PORT ANGELES, Wash.—Carpenter ants in the garage? Moss on the roof? Rats under the house? Noxious weeds in the yard? For a plethora of problems caused by both flora and fauna, plenty of people on the Olympic Peninsula now Call Luke for pest control assistance. Luke Groves and his wife, Rebecca Besherse, are longtime residents of the Olympic Peninsula, but first-time business owners. Luke had been a pest control technician in the region for 15 years when he lost his job due to a management change in late 2018.
At that point Luke thought he’d have to relocate to Thurston or Kitsap County to find work, a prospect neither he nor Rebecca liked. Then, while meeting with a business advisor with the Washington Small Business Development Center (SBDC) on another matter, the advisor asked him, “Have you ever thought about opening your own business? Turns out he had thought about it, but decided it was not practical or feasible. After talking with Kevin Hoult, the SBDC advisor in Port Angeles at that time, Luke and Rebecca decided to think again.
Having a local weed and pest control specialist is no little matter, says Hoult, a business advisor with the Washington Small Business Development Center (SBDC) since 2003 and a resident of Port Angeles since 2014. Finding a service provider—someone to fix your car, clean your gutters, repair broken pipes, rewire a light switch or trim your trees, for instance—can be tough for residents in rural communities.
As a resident of Port Angeles, Hoult has a particular passion for supporting service sector businesses. Not only is small business ownership a potential pathway to financial security for residents of rural communities, locally-owned small businesses improve the quality of life for everyone.
The Washington SBDC is a network of more than 30 business advisors working in more than two dozen communities across the state to help entrepreneurs and small business owners who want to start, grow or buy/sell a business. Confidential, one-to-one, no-cost advising is made possible by a cooperative agreement between the U.S. Small Business Administration (SBA) and Washington State University. About half of SBDC funding comes from the SBA and the other half comes from state and local funding partners, including Washington State University, other institutions of higher education, economic development agencies and civic and business organizations.
While Hoult’s suggestion was exciting to think about, Luke still worried. He and Rebecca lived in a small apartment and they did not have significant assets to fund a business startup. Insurance alone might be a game stopper. If they got over that hurdle, how would they find customers? Their concerns were legitimate, Hoult said, but he shared an old bromide with them: “Even a fool can solve problems with money, but the smarter you are, the less money you need.”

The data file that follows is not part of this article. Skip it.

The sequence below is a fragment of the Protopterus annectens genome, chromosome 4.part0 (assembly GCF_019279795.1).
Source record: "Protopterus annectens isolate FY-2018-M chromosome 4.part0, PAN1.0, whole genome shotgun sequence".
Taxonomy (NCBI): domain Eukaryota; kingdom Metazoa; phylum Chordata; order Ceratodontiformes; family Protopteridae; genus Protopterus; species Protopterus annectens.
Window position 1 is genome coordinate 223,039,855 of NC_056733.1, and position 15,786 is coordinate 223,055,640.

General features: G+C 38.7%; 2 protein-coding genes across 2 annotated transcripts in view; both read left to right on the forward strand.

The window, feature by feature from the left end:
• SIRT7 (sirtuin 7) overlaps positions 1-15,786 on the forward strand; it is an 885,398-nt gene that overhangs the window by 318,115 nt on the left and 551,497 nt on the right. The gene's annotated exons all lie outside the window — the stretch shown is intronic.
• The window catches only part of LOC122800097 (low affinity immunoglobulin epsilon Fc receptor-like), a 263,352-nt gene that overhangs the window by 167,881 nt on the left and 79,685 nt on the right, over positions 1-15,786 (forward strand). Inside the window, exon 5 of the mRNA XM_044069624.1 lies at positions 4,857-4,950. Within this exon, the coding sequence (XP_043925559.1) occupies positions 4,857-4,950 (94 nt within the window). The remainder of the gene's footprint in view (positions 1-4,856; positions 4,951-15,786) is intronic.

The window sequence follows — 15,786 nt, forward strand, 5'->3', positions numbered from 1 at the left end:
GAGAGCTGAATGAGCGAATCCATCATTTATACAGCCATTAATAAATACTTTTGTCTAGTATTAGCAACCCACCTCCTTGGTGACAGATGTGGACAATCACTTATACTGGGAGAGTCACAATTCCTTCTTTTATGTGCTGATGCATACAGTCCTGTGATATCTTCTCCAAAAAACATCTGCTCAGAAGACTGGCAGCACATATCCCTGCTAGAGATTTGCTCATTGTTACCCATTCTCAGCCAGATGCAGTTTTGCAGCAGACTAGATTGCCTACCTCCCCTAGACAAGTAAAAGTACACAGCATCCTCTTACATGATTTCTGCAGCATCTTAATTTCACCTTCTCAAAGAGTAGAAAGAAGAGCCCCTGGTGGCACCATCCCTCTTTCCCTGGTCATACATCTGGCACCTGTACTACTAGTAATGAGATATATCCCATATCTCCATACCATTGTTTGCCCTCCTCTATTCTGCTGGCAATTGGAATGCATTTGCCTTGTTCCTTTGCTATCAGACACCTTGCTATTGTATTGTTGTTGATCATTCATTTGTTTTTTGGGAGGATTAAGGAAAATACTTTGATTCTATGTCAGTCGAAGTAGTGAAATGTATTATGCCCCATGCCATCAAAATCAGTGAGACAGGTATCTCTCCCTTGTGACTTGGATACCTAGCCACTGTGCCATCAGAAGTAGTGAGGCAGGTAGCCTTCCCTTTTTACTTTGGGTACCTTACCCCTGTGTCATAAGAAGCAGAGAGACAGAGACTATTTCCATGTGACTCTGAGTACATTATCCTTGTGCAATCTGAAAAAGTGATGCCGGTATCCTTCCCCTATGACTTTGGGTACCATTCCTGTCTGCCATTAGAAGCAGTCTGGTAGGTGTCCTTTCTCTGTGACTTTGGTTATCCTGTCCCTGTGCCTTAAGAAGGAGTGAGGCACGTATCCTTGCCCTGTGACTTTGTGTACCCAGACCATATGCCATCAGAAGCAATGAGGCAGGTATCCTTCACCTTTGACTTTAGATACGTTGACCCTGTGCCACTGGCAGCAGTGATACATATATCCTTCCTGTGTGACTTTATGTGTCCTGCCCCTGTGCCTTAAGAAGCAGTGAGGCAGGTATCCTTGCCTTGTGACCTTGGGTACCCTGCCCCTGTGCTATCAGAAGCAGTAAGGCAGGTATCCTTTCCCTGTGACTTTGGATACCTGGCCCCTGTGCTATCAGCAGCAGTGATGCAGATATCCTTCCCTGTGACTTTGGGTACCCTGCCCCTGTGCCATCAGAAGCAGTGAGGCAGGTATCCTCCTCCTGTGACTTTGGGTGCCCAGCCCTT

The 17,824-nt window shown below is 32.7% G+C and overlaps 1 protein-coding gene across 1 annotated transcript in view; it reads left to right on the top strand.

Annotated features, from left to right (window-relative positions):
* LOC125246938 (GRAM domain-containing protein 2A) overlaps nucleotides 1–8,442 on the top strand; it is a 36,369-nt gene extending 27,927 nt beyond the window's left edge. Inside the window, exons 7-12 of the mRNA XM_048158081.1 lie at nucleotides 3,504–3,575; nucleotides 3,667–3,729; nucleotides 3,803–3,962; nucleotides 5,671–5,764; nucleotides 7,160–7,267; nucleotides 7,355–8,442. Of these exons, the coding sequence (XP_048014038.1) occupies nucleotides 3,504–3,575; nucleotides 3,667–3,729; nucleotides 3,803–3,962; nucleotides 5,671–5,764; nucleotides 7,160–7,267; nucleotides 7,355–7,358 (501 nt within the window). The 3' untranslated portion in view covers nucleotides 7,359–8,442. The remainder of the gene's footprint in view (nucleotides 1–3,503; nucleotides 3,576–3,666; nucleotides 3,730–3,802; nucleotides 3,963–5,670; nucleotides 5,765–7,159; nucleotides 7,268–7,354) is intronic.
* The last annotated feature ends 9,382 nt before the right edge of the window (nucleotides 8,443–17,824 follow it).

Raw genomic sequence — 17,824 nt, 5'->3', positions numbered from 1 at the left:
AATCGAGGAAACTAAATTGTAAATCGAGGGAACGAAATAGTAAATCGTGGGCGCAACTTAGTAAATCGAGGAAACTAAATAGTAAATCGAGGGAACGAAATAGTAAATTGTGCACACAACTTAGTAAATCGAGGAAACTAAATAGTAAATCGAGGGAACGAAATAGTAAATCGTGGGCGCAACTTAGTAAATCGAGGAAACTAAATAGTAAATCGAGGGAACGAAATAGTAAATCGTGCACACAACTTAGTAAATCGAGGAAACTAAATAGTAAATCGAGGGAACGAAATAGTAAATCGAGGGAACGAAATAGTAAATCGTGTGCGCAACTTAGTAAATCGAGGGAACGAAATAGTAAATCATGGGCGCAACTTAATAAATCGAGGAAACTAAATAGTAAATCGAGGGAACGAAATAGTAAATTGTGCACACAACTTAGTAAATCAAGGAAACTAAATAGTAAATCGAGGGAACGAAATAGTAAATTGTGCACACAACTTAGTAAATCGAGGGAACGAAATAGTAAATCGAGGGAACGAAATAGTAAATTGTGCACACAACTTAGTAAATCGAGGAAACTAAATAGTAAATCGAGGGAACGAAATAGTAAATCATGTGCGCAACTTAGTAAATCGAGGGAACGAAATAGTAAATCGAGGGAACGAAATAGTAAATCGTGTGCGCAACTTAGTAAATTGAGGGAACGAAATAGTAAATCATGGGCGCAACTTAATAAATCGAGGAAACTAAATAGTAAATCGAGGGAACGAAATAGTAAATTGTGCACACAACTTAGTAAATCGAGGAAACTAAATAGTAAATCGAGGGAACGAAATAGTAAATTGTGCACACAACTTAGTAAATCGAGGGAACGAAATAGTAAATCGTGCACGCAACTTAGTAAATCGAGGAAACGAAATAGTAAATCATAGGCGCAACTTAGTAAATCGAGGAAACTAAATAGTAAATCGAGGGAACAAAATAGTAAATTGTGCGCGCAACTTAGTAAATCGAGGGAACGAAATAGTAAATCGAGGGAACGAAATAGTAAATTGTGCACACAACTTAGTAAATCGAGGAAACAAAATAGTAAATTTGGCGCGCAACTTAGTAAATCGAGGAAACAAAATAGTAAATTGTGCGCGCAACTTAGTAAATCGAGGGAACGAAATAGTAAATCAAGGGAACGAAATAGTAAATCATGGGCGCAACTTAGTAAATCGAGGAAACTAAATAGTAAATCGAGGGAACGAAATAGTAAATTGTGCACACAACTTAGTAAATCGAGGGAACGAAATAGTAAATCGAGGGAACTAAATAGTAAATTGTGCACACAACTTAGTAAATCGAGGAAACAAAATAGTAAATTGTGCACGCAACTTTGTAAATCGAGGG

Together they worked through L&I compliance issues and talked through insurance options, including bonds and how they worked. Rebecca’s father gave them a van. Other cost-saving strategies included not having a storefront and buying chemicals and supplies as needed so they didn’t have to store anything for more than a week.
That first winter, in an effort to raise startup capital, Hoult suggested they announce the launch of their business with a promotion, which they did. Rebecca created a simple flyer offering a year of pest control (or four treatments) for one price. They figured if they could get 2% of Clallam County homeowners as regular customers, they’d have a sustainable business. At first, people who knew Luke from past work started calling and then others began calling as well.
As an employee, Luke had to keep up a schedule set by someone else. Now he’s able to spend more time with customers and explain their options, including measures customers can take on their own to reduce costs. “They are so relieved,” Rebecca said. “People just want to know they have options. If they have options, that means they have power.” In fact, Rebecca said, “That’s what Kevin did for us. He told us what our options are and helped us navigate the startup process.”
Along with getting business advising assistance from the SBDC, Luke and Rebecca have also used the services of WSU Extension to learn more about sustainable pest control practices and newer, safer, more efficient chemicals. “The other services that WSU has have just been tremendous.” Rebecca said. “These are well-trained people.”
Call Luke! has been in business for just over a year and Luke and Rebecca are thrilled they took the leap into small business ownership.
While Luke does most of the service calls, Rebecca has earned certifications that enable her to help with service calls when she’s not handling office administration. “Not only have we maintained the same income, but now we have assets,” Rebecca said. More than that, Luke said, as independent small business owners, they can live by their own values and priorities. “Kevin was not just helpful, he was CRUCIAL,” Rebecca said. “We would not have been able to do nearly so well so soon without him.”
For more about Call Luke! go to https://callluke.business.site/
For more about the Washington SBDC, go to www.wsbdc.org
Note: Kevin Hoult began working on special projects in 2019 and Mike Rieckhoff is now the SBDC advisor meeting with clients in Port Angeles.